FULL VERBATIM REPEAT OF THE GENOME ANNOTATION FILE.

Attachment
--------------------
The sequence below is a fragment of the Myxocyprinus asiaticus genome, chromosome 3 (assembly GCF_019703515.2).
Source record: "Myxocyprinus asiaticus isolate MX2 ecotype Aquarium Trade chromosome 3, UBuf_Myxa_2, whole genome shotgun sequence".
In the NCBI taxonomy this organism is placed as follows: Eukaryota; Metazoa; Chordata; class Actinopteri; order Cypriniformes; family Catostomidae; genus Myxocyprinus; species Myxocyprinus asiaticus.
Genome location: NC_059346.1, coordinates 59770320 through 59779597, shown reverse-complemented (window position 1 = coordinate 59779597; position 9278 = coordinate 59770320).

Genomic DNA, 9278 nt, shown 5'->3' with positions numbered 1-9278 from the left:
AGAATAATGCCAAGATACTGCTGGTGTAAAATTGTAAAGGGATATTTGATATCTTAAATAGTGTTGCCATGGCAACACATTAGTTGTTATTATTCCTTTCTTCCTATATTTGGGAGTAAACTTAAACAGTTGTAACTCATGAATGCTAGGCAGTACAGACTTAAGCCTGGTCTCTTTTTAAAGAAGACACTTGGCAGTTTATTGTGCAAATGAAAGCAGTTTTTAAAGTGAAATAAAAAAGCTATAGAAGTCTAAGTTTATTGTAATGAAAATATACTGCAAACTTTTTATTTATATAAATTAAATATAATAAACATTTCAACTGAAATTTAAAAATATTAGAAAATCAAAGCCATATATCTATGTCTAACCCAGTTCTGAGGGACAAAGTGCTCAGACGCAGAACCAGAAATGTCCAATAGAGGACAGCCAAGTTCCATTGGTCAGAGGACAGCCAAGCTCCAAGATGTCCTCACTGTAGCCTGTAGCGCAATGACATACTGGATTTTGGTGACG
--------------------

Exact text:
The sequence below is a fragment of the Myxocyprinus asiaticus genome, chromosome 3 (assembly GCF_019703515.2).
Source record: "Myxocyprinus asiaticus isolate MX2 ecotype Aquarium Trade chromosome 3, UBuf_Myxa_2, whole genome shotgun sequence".
In the NCBI taxonomy this organism is placed as follows: Eukaryota; Metazoa; Chordata; class Actinopteri; order Cypriniformes; family Catostomidae; genus Myxocyprinus; species Myxocyprinus asiaticus.
Genome location: NC_059346.1, coordinates 59770320 through 59779597, shown reverse-complemented (window position 1 = coordinate 59779597; position 9278 = coordinate 59770320).

Genomic DNA, 9278 nt, shown 5'->3' with positions numbered 1-9278 from the left:
AGAATAATGCCAAGATACTGCTGGTGTAAAATTGTAAAGGGATATTTGATATCTTAAATAGTGTTGCCATGGCAACACATTAGTTGTTATTATTCCTTTCTTCCTATATTTGGGAGTAAACTTAAACAGTTGTAACTCATGAATGCTAGGCAGTACAGACTTAAGCCTGGTCTCTTTTTAAAGAAGACACTTGGCAGTTTATTGTGCAAATGAAAGCAGTTTTTAAAGTGAAATAAAAAAGCTATAGAAGTCTAAGTTTATTGTAATGAAAATATACTGCAAACTTTTTATTTATATAAATTAAATATAATAAACATTTCAACTGAAATTTAAAAATATTAGAAAATCAAAGCCATATATCTATGTCTAACCCAGTTCTGAGGGACAAAGTGCTCAGACGCAGAACCAGAAATGTCCAATAGAGGACAGCCAAGTTCCATTGGTCAGAGGACAGCCAAGCTCCAAGATGTCCTCACTGTAGCCTGTAGCGCAATGACATACTGGATTTTGGTGACG